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What is Visible Light?

Michael Anissimov
Updated May 21, 2024
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The visible portion of the spectrum is that which can be perceived by the human eye. It is slightly different for each person, although light with a wavelength of 400 to 700 nm is the usual definition. Some people are able to see visible light with wavelengths as short as 380 nm and as long as 780 nm. There is a repeatable experiment in which humans are able to perceive x-rays, which have wavelengths as short as 0.1 to 10 nm, but the visibility may derive from second-order interactions that produce light in the visible range.

The portion of the spectrum where visible light can be found corresponds closely to the short-wavelength (less than 5 cm) light that best penetrates the Earth atmosphere's optical window. If humans evolved on a different planet with a different optical window, the range would likely correspond closely to that light which passes through the atmosphere easiest.

The existence of a distinct spectrum was most famously demonstrated by Isaac Newton in his early experiments with prisms. He showed that white light is actually a composite of various types of light in the visual spectrum. These are also the colors that appear in the rainbow. A mnemonic for the visual spectrum is ROY G BIV: red, orange, yellow, green, blue, indigo, and violet. The human eye is most sensitive to green light, with a wavelength of about 555 nm, probably an adaption to help people navigate in environments rich with greenery, such as forests and jungles.

Brown, pink, and magenta are absent from the visible light spectrum, because they are not true physical colors, but instead emerge from certain combinations of light, especially red. The optic nerve and visual cortex are among the best studied areas in the human brain, giving us unique insight into how people process light.

All The Science is dedicated to providing accurate and trustworthy information. We carefully select reputable sources and employ a rigorous fact-checking process to maintain the highest standards. To learn more about our commitment to accuracy, read our editorial process.
Michael Anissimov
By Michael Anissimov
Michael Anissimov is a dedicated All The Science contributor and brings his expertise in paleontology, physics, biology, astronomy, chemistry, and futurism to his articles. An avid blogger, Michael is deeply passionate about stem cell research, regenerative medicine, and life extension therapies. His professional experience includes work with the Methuselah Foundation, Singularity Institute for Artificial Intelligence, and Lifeboat Foundation, further showcasing his commitment to scientific advancement.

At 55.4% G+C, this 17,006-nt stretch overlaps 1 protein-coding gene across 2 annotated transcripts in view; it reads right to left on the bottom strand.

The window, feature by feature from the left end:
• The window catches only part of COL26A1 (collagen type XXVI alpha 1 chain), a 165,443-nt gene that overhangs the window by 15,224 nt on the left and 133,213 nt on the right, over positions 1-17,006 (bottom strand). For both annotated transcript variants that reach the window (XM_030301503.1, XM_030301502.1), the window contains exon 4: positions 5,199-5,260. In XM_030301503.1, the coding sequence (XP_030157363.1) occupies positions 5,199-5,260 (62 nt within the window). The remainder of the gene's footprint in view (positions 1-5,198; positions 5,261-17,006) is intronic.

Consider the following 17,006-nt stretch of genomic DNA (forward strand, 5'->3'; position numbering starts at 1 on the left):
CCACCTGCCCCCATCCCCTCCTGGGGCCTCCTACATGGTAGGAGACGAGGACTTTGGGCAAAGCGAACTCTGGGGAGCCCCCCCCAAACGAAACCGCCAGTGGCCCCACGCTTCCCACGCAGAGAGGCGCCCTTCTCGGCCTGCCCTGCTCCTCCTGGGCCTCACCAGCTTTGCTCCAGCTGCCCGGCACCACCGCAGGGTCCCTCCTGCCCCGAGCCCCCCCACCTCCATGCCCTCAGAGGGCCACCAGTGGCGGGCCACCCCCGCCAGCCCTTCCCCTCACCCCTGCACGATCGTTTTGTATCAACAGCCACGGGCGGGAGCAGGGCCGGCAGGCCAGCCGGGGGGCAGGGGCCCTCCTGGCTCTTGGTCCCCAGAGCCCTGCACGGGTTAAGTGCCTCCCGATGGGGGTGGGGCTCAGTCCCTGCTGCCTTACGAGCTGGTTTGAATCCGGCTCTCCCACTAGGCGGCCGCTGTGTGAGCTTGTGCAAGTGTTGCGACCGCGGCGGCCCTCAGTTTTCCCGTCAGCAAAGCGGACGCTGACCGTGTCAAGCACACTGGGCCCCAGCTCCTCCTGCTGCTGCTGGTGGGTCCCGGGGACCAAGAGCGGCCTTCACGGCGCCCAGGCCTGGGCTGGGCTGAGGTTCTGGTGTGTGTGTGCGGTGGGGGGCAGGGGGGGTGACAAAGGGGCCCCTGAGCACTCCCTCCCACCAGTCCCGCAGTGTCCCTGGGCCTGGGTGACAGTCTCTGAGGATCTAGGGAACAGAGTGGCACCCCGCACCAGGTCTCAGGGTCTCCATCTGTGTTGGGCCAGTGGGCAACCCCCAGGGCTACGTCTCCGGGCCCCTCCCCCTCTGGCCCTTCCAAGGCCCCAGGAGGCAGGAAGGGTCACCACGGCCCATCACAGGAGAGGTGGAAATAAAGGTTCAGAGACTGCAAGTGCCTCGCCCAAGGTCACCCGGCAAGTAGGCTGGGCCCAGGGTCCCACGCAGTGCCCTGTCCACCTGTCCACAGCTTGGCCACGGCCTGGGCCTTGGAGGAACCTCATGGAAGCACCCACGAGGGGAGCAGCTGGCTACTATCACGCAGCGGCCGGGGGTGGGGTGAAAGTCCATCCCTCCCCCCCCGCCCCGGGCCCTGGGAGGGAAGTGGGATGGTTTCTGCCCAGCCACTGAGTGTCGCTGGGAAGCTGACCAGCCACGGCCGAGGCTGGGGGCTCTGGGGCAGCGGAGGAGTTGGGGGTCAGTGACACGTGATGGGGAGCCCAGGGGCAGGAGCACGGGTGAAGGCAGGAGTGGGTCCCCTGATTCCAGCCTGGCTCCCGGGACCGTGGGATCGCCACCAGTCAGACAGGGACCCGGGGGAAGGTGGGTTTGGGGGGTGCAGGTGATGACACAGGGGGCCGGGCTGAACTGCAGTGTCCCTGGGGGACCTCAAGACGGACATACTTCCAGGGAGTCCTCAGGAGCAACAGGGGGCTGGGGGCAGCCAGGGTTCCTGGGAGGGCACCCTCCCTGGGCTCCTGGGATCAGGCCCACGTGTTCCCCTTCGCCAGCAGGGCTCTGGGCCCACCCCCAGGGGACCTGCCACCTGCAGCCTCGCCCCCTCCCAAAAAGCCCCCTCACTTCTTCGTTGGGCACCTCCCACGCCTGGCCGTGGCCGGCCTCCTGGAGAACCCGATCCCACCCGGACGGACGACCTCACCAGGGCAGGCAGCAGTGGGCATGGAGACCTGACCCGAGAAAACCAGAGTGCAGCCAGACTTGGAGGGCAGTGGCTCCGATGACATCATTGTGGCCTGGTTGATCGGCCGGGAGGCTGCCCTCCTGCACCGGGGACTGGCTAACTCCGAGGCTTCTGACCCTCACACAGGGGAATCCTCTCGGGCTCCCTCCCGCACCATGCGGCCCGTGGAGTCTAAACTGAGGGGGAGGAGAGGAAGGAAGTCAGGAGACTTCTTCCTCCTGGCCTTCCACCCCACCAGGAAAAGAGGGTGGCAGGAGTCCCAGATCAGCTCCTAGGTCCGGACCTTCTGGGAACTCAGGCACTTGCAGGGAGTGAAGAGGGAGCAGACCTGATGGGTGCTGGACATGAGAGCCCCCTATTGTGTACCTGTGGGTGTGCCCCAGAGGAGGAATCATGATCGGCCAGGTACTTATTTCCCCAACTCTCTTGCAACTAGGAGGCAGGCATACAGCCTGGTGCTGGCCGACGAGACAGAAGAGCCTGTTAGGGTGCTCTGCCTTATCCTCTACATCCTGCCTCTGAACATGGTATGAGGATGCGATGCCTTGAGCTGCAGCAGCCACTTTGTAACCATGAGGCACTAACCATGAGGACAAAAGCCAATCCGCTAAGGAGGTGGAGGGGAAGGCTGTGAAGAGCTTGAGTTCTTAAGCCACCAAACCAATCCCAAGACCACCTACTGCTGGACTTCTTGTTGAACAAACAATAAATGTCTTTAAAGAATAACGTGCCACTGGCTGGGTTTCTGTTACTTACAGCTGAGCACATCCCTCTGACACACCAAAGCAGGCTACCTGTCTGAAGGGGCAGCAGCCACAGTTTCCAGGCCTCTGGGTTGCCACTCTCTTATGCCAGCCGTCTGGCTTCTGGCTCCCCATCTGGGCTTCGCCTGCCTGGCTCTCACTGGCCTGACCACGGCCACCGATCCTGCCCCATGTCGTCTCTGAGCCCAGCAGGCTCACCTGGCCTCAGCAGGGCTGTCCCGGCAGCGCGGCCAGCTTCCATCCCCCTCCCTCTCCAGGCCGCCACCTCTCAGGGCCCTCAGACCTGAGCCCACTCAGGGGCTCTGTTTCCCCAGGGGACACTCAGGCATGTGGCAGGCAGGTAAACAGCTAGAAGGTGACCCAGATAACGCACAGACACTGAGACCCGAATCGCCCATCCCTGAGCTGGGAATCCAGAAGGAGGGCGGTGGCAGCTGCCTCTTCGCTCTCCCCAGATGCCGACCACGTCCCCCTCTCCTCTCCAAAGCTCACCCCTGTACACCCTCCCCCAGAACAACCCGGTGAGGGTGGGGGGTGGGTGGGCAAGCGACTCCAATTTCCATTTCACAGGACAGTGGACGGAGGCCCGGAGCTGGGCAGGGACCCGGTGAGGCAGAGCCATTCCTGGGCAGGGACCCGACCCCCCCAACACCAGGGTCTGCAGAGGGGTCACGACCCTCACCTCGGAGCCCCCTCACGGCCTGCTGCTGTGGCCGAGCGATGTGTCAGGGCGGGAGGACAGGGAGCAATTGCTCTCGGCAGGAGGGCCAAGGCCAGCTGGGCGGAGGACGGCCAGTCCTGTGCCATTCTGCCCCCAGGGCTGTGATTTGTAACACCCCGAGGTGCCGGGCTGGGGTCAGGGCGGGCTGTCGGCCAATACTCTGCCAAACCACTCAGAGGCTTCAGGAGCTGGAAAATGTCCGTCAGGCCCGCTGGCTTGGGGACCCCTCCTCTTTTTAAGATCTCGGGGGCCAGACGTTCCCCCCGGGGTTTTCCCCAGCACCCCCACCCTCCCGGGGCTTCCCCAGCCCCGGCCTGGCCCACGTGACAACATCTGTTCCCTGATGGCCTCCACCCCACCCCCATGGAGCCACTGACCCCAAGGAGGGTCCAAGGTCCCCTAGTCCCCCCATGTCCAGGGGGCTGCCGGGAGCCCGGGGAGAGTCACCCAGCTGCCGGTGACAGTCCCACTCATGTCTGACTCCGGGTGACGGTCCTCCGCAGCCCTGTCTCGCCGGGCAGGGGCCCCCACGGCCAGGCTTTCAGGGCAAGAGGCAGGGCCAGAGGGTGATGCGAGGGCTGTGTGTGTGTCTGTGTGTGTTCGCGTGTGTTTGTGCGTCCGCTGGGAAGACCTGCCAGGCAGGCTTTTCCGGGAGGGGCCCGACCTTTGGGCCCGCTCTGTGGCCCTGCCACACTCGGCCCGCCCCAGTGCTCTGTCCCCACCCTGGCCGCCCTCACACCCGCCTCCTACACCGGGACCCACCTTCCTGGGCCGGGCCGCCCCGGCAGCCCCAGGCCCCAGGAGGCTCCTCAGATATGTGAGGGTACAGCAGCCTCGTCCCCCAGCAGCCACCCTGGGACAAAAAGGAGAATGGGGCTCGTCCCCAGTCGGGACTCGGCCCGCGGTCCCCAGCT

Discussion Comments
By GiraffeEars — On Oct 15, 2010

@ Fiorite- The phenomena you witnessed has everything to do with the wavelength of light. Sunlight emits all of the different wavelengths of visible light (as well as some invisible wavelengths) in a continuous spectrum. This is why rainbows are created (the raindrops act as prisms). Artificial light on the other hand only emits some wavelengths of light, depending on the elements used within the bulb. Since artificial light does not emit a full spectrum of light, it shows up as a line spectrum. the gaps between the lines are the wavelengths that the light source does not emit.

If you could somehow create a rainbow with artificial light, it would look like an arc of banded colors with gaps in between and missing colors. This is also why artificial light will sometimes cast a slight yellow, blue, or orange hue on things.

By Fiorite — On Oct 15, 2010

I have a question for anyone out there who might be able to answer it. Why does a prism emit a rainbow of colors when it diffracts sunlight, but only colored lines when it diffracts artificial light? I noticed this the other day as I was messing with a prism that was sitting on my desk (My wife gave it to me). I would be interested to know if there is a reason for this, or if it is just the way that I was holding the prism. Does it have anything to do with the wavelength of visible light?

By PelesTears — On Oct 15, 2010

I never knew that the human eye was most able to see the color green on the visible light spectra. This was a very informative and interesting article.

Michael Anissimov
Michael Anissimov
Michael Anissimov is a dedicated All The Science contributor and brings his expertise in paleontology, physics, biology...
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